Wed, Sep 05, 2007 - Page 1 News List

Pakistan rocked by blasts

TERRORIST ATTACKS At least 25 people were killed in two separate bomb blasts in Rawalpindi in which officials saw the hand of al-Qaeda and the Taliban


Two suicide bombings yesterday ripped through a military bus and a market near the Pakistani army headquarters, killing 25 people in the latest attacks aimed at destabilizing Pakistani President Pervez Musharraf.

The bombers struck minutes apart in sensitive areas of the garrison city of Rawalpindi, near Islamabad, a coordinated strike that officials said bore the hallmarks of Osama bin Laden's al-Qaeda network and the Taliban.

The Pakistani military and the government have suffered a string of attacks since the raid of the pro-Taliban Red Mosque in Islamabad in July, deepening the pressure on key US ally Musharraf amid a mounting political crisis.

"Initial investigations show the two were carried out by suicide bombers," interior ministry spokesman Brigadier Javed Cheema said. Army spokesman Major General Waheed Arshad said 25 people were killed and 68 were wounded.

The first bombing ripped apart a bus that was taking defense ministry employees to work during the morning rushhour, leaving 17 of them dead, officials said.

"It looks like a man boarded the bus at the last minute and he was not a defense employee," who then appeared to have blown himself up, Pakistani Interior Secretary Kamal Shah said.

The white 40-seater bus was almost completely destroyed by the blast, with its roof ripped open and windows blown out. Rescue workers cut open the wreckage to pull out injured people and dead bodies.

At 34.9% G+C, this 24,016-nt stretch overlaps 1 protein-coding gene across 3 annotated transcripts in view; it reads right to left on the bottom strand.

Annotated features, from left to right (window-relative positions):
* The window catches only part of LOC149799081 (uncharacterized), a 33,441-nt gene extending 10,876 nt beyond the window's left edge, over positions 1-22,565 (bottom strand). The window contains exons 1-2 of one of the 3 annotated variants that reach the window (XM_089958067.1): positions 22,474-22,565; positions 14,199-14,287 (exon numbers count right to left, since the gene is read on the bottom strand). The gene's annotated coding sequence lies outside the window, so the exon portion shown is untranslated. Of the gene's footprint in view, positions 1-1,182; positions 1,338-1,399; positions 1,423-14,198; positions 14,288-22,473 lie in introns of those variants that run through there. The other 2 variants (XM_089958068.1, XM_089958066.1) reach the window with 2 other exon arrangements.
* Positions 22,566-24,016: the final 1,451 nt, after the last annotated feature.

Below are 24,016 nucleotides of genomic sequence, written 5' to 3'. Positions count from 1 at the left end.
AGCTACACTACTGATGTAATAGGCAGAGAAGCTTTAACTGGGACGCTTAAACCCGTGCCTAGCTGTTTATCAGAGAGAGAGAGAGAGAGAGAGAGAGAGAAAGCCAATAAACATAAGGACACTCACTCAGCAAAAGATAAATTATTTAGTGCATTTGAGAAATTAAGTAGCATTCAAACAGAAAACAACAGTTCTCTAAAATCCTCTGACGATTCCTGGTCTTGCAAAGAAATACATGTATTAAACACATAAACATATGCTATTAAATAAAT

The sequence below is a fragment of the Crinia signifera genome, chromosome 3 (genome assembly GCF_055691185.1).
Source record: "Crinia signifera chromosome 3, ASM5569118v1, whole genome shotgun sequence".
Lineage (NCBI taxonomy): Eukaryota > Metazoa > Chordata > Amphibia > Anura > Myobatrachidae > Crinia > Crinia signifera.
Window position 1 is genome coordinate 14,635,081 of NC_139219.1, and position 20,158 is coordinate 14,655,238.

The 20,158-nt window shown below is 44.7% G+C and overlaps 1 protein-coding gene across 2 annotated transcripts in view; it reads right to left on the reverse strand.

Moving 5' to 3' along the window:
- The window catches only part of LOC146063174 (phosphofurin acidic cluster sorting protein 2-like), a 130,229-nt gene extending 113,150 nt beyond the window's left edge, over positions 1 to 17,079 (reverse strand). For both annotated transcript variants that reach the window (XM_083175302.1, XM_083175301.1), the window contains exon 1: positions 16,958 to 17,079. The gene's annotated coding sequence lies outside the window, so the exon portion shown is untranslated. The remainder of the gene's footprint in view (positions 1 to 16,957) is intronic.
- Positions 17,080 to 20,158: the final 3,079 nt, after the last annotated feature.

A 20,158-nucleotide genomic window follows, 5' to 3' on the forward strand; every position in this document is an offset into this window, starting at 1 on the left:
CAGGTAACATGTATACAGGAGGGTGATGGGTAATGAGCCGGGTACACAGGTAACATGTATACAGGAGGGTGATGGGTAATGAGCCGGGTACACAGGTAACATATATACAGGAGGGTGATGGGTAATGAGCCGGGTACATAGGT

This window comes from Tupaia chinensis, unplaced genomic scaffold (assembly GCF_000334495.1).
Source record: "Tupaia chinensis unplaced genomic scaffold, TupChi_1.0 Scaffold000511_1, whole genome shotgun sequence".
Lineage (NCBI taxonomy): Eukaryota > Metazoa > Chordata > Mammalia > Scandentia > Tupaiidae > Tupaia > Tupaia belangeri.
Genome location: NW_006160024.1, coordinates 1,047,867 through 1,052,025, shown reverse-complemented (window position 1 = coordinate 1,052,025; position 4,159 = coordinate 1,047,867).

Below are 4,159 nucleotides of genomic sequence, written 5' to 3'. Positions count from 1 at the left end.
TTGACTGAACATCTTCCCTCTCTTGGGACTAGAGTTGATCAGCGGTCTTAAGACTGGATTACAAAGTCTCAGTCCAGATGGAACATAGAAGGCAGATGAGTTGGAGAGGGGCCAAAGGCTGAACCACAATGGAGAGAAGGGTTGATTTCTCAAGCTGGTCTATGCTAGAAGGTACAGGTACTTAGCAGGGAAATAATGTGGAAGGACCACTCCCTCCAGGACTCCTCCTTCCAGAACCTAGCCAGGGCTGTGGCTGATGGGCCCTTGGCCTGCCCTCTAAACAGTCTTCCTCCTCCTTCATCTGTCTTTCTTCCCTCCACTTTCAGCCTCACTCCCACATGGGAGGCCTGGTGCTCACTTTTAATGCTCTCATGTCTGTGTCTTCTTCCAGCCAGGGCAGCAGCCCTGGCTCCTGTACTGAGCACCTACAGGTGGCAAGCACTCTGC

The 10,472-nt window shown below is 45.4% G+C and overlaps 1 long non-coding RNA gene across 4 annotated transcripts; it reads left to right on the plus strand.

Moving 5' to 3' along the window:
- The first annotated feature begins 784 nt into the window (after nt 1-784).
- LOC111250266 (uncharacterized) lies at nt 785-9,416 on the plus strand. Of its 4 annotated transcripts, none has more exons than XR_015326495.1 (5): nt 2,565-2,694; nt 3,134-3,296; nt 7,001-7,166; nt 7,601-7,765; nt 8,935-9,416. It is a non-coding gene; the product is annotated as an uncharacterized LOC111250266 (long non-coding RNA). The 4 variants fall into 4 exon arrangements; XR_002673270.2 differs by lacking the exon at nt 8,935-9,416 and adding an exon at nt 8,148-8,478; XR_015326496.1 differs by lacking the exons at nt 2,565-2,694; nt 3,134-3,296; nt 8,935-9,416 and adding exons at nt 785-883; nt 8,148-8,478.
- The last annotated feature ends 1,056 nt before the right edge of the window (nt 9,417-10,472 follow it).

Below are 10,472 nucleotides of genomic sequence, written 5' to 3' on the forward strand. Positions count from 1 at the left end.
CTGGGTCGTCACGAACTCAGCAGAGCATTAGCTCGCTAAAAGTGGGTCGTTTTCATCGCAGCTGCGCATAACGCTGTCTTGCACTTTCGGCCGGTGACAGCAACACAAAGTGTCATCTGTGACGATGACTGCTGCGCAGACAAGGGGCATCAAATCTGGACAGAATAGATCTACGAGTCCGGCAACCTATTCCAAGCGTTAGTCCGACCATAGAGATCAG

"There was a huge bang, then I saw the bus in a mangled heap. Body parts were scattered across the road and there was blood everywhere," eyewitness Mohammad Tahir said.

A police source said the bus was carrying employees from Pakistan's premier spy agency in the fight against al-Qaeda, the Inter-Services Intelligence, but this was not confirmed by other officials.

The second suicide blast about 3km away in the city's crowded Royal Artillery bazaar was timed to target army officers who use the route to reach the military headquarters, security officials said.

At least eight people were killed in that blast, but it was not clear if any military personnel were among them, Shah said. Other officials said the attacker may have been on a motorcycle. A burnt bike was found at the scene.

There was no immediate claim of responsibility for either blast.

At least 60 soldiers and 250 militants have been killed in Islamic extremist violence since the military's crackdown on the Red Mosque, which itself left more than 100 people dead.

Musharraf has been under mounting pressure to tackle al-Qaeda and Taliban militants, whom US officials allege have regrouped in Pakistan's troubled tribal areas bordering Afghanistan since fleeing there after the Sept. 11, 2001, terrorist attacks in the US.

The sophistication of yesterday's near simultaneous blasts "shows an al-Qaeda signature," a top intelligence official said on condition of anonymity, adding that the "perpetrators had good intelligence about their targets."

He said there was evidence of other al-Qaeda plots in Pakistan, including two massive car bombs that were captured in northwestern Pakistan last month that were more high-tech than those normally used by their Taliban allies.

The army is still trying to secure the safety of more than 150 soldiers whom militants say they abducted late last week in the tribal area of South Waziristan.

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